Above the Fold: Supply Chain Logistics News (June 3, 2022)

Erik Weihenmayer, the adventurer and first blind person to summit Mount Everest, was this year’s Commencement Speaker at the University of Vermont. His talk was very inspiring, as you might expect, and funny too. For example, he shared some stories about his friend and fellow climber Chris Morris, who had a whole collection of “posi-pessimism” sayings. 

What is a posi-pessimism? Erik explained: “You’re sitting out in a storm, and Chris would say, ‘Sure is cold, but at least it’s windy’ or ‘Sure have climbed a long way, but at least we’re lost.’”

This got me thinking: What are some potential supply chain posi-pessimism sayings? Here are a few I came up with:

“We can’t retain drivers, but at least fuel prices are high.”

“Sure, there’s a shortage of semiconductors, but at least there’s no baby formula either.”

“Our containers are stuck at port, but at least we’ll get to markdown those products.”

Have some supply chain posi-pessimisms of your own? Inspire us and post them in the comments. If you need some inspiration, there’s plenty in the news below.

The Convergence Continues

Back in August 2014, I wrote an article for CSCMP’s Supply Chain Quarterly titled “Convergence is the Word” highlighting what I saw was a transformative trend in the third-party logistics (3PL) industry. Here’s an excerpt:

If I had to describe the state of the 3PL industry in one word it would be convergence, which is happening on two fronts. The first front is the convergence of fragmented logistics services into integrated logistics solutions — as 3PLs fend off the risk of commoditization by positioning themselves as one-stop-shop (or end-to-end) solution providers.

But there’s another convergence taking place in the market, one that’s driven by the changing needs and expectations of customers. This second convergence is transforming the very definition and value proposition of 3PLs. What we are seeing is the convergence of business models, specifically the business models of service providers, technology companies, and consulting firms.

I revisited the topic in a July 2020 Talking Logistics post titled, “The Ongoing Convergence Of 3PL And TMS Business Models.” Here’s an excerpt:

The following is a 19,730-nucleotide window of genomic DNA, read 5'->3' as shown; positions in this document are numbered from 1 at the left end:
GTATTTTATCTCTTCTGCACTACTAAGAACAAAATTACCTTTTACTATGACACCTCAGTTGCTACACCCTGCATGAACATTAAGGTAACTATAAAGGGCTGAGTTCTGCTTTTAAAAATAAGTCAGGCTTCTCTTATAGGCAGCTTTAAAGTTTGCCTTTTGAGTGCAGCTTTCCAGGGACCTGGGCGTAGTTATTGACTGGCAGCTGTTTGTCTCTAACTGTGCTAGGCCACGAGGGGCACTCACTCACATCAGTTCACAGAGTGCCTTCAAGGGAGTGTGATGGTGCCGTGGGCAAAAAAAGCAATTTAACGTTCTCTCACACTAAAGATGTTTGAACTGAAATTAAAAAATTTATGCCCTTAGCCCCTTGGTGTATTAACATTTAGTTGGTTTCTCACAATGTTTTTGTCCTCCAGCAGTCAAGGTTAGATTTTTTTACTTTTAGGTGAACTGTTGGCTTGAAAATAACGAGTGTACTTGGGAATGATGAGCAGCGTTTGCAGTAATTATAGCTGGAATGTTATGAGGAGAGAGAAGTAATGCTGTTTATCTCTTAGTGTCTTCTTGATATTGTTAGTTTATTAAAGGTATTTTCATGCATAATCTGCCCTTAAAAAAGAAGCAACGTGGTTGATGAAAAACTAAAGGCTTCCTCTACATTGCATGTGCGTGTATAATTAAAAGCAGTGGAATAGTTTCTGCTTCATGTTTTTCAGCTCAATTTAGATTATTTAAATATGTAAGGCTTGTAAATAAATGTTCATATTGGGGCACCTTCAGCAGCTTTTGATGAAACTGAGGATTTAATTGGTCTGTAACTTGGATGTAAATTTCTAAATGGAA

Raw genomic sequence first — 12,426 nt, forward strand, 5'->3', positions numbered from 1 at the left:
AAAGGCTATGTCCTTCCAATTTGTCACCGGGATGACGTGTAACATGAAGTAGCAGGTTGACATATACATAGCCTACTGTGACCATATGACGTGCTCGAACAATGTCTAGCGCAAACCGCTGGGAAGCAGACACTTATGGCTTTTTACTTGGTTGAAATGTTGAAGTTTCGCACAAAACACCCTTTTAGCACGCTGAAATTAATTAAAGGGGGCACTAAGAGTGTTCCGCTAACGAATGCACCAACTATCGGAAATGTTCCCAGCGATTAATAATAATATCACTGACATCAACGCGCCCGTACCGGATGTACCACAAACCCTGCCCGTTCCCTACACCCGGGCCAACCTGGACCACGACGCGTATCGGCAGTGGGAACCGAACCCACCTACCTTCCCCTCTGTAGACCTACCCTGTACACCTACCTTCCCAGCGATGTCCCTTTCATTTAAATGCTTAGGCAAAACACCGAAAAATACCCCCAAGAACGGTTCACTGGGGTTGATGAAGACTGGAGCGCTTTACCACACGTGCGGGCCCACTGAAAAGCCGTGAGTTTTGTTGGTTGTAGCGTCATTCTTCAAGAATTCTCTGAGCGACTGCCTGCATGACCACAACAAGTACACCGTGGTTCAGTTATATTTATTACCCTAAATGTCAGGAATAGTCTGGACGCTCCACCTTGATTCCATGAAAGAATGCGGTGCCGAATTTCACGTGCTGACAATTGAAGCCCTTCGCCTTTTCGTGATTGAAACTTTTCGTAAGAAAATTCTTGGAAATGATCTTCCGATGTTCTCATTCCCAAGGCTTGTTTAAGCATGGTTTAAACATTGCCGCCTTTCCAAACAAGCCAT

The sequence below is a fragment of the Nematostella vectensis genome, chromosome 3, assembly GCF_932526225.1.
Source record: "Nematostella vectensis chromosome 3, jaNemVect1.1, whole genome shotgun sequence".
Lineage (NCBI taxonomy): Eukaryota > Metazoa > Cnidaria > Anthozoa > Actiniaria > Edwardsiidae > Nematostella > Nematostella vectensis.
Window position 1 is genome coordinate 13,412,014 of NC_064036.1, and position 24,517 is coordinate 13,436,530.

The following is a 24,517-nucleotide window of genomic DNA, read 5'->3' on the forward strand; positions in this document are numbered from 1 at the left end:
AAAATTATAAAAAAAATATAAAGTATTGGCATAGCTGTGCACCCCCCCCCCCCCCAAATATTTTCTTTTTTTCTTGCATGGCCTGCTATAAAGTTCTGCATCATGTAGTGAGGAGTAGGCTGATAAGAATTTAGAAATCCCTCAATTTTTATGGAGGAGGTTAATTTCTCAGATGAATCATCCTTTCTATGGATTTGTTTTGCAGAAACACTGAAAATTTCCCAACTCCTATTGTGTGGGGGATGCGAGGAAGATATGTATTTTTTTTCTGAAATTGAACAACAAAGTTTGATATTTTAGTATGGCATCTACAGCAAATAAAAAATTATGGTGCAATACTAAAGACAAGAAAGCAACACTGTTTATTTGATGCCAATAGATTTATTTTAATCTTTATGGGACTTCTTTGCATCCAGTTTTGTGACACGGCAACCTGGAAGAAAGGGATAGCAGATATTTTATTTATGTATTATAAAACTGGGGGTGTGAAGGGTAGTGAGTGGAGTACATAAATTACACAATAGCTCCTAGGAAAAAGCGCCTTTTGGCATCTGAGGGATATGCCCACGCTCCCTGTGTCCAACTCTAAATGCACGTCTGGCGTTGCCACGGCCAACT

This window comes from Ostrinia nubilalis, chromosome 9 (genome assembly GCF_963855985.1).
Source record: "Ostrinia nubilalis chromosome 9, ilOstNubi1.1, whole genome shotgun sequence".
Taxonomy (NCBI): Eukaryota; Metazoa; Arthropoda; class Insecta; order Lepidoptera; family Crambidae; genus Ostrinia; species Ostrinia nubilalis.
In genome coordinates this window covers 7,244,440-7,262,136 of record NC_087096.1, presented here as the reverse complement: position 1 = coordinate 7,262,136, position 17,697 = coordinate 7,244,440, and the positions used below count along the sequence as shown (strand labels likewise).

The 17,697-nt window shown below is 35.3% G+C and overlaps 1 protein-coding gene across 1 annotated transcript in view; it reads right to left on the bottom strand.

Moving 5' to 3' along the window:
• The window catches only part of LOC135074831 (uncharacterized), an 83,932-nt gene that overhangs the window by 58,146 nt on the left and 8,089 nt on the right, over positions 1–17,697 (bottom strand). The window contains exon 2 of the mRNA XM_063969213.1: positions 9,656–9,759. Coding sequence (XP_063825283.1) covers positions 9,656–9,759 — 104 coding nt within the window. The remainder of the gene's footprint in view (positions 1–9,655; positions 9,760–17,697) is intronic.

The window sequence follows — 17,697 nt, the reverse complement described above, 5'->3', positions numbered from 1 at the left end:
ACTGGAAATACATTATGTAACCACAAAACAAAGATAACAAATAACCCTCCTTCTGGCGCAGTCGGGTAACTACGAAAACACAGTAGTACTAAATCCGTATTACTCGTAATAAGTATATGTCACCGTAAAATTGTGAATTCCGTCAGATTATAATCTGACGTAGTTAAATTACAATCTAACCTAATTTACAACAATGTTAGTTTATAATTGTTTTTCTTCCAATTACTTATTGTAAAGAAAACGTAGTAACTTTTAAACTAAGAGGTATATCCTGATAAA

What is a 3PL? What is a TMS?

Those questions are becoming less important. The only question that still matters is the first question manufacturers and retailers must ask themselves when defining their supply chain strategies and initiatives: What are our desired outcomes?

It’s the answer to that question, the desired outcomes of customers, that’s driving the convergence of business models, and the expansion of solution footprints, in the supply chain market today.

Well, as two news items from this week show, the convergence continues.

First, Lineage Logistics, “the world’s largest and most innovative temperature-controlled industrial REIT and logistics solutions provider,” announced that it has acquired Turvo Inc., “a leading provider of supply chain management, collaboration, and visibility software.” 

“The acquisition comes amid a spike in demand for transportation and warehousing and at a time in which the supply chain faces unprecedented challenges,” said Sudarsan Thattai, Lineage’s CIO & Chief Transformation Officer, in the press release. “In joining forces with Turvo, we have a unique opportunity to alleviate the impact of those challenges for customers. Driver shortages and port congestion, for instance, are addressable by decreasing the number of trucks or containers required to deliver a product from farm to fork. Turvo’s platform matches customers to truck, rail or container assets that would otherwise be underutilized.”

Turvo bills itself as “The Only Collaborative TMS For A Modern Supply Chain.” However, the company’s definition of TMS is not the traditional one focused solely on transportation planning and execution (e.g., consolidating LTL shipments into truckload shipments). Instead, it aims to bring together (and provide real-time visibility to) orders, inventory, and shipments via a common platform. 

This redefinition of TMS is itself another trend in the industry. For example, see how MPO and Blume Global (both Talking Logistics sponsors) are talking about TMS in “‘TMS-Plus’ Is Helping To Break Down Silos & Optimize Across Domains” and “Going Beyond The TMS Status Quo.”

The other related news this week is UPS’s acquisition of Delivery Solutions, “a same-day SaaS delivery management and orchestration technology company.” This follows UPS’s acquisition of Roadie — “a technology platform that enables local same-day delivery with operations throughout the U.S.” — in September 2021.

This ongoing convergence brings up the age-old “Build vs. Buy” question for logistics service providers when it comes to technology. Except now the “Buy” option is not just procuring software from a software company, but also the option of buying the software company too! (For related commentary, see “Is Every Company A Technology Company?”)

Okay, that’s all I’ve got. Have a happy weekend!

Song of the Week: “Supermodel” by Måneskin